Savera finds peace and hope in NT after fleeing civil war 

Savera Harerimana gained her first qualification late last year

Women around the world will come together this week to celebrate the global centenary of International Women’s Day. At Charles Darwin University women will gather to hear stories of inspiration.

Savera Harerimana arrived in Darwin as a refugee from the Republic of Burundi in East-Central Africa. Her journey to Australia led her to gain her first qualification and full-time job.

After losing her husband during the civil war that raged from 1993 to 1995, Savera Harerimana fled to Tanzania where she lived for 11 years in a refugee camp. Unable to return to her country and fearing for her life, Savera sought help with the United Nations High Commission for Refugees and arrived in Darwin with her three children in 2007.

Savera enrolled in Certificate III in Aged Care with Steps Training, a non-profit training organisation with assistance from the DiversityWISE Program, through WISE Employment.

“At first I didn’t think that I was actually going to manage considering that I had very low language and literacy skills,” she said.

Savera left primary school after grade 2 in Burundi when her father became terminally ill and her family lost their source of income to pay for her education.

“I got a lot of support and mentoring through WISE Employment and they assured me that Steps Training would assist with my language and literacy issues. I was determined because I knew that education was the key to my success in securing full-time employment.”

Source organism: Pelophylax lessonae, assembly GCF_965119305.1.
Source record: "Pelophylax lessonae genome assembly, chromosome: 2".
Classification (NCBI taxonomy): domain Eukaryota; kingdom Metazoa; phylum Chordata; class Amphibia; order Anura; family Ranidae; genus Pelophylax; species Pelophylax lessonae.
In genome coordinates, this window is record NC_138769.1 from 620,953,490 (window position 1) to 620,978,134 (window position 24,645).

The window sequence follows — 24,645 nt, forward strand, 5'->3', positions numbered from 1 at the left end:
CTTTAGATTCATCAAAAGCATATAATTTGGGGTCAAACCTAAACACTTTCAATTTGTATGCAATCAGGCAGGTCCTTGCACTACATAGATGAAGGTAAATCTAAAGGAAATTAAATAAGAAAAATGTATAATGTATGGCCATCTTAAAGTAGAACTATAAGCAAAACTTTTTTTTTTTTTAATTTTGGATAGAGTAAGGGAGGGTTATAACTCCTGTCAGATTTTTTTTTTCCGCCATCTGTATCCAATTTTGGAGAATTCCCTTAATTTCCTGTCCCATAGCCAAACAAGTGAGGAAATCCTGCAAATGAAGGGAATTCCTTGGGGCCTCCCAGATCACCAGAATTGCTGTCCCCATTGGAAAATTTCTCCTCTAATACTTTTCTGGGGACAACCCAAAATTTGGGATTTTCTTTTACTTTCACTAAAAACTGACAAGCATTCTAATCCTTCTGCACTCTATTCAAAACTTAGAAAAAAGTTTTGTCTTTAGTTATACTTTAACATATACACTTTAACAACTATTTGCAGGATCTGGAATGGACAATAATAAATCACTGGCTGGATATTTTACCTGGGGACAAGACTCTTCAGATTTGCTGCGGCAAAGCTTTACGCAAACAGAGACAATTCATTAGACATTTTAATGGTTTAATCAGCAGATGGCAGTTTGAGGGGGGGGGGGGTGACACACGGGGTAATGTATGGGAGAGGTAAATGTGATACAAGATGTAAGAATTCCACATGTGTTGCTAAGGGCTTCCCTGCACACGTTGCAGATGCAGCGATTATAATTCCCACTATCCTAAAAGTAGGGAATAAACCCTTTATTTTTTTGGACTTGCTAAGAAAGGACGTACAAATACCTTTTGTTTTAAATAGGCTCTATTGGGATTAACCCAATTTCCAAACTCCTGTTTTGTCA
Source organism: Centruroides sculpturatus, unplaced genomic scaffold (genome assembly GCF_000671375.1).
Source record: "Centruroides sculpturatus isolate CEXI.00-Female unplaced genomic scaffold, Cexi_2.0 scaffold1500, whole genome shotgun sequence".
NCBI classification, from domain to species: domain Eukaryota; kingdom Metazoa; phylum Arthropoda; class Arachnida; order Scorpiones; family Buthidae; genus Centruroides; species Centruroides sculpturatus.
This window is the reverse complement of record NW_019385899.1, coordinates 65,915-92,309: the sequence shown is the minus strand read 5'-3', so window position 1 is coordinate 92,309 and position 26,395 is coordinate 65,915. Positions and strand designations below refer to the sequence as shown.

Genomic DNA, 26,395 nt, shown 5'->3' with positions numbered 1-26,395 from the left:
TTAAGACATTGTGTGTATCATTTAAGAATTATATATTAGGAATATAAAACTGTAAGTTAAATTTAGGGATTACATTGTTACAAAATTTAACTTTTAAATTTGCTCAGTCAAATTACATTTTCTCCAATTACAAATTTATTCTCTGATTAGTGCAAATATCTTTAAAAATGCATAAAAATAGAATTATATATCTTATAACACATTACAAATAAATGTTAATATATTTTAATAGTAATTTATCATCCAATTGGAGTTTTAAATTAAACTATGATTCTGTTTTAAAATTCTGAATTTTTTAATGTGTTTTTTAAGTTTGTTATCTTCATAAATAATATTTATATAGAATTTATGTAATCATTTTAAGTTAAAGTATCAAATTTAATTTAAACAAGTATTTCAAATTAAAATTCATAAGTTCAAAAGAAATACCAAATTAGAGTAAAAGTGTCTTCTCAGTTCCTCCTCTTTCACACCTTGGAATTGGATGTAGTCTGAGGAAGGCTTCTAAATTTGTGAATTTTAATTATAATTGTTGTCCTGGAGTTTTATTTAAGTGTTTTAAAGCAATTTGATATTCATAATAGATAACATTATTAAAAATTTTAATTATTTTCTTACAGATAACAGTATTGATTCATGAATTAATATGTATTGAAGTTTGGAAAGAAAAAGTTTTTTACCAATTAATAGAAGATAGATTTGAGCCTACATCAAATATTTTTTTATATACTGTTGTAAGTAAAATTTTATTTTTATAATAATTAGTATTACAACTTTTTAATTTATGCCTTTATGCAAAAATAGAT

Savera persisted and graduated with a Certificate III in Aged Care in December 2010. She now works at Carpentaria Disability Services as a disability support worker.

“I’ve always been a carer by nature,” she said. “We didn’t have aged care facilities or disability support centres in my home country. I am glad that I can help people who need assistance with their day-to-day functioning and find the job very rewarding.

Savera said she felt honoured to be given the opportunity to share her story with other people.

“To other women in my position, it’s very important to learn English and gain some qualifications. It’s the only way they can secure their future,” she said. “I know it’s hard to learn a new language when you’re older, but I believe that they can as I’ve done it and am enjoying the rewards of education. Keep trying. You can do it.”

Savera will join several prominent Territory women at The Northern Institute inaugural International Women’s Day celebration themed “Equal Access to education, training and science and technology: Pathway to decent work for women” at CDU on Tuesday, March 8.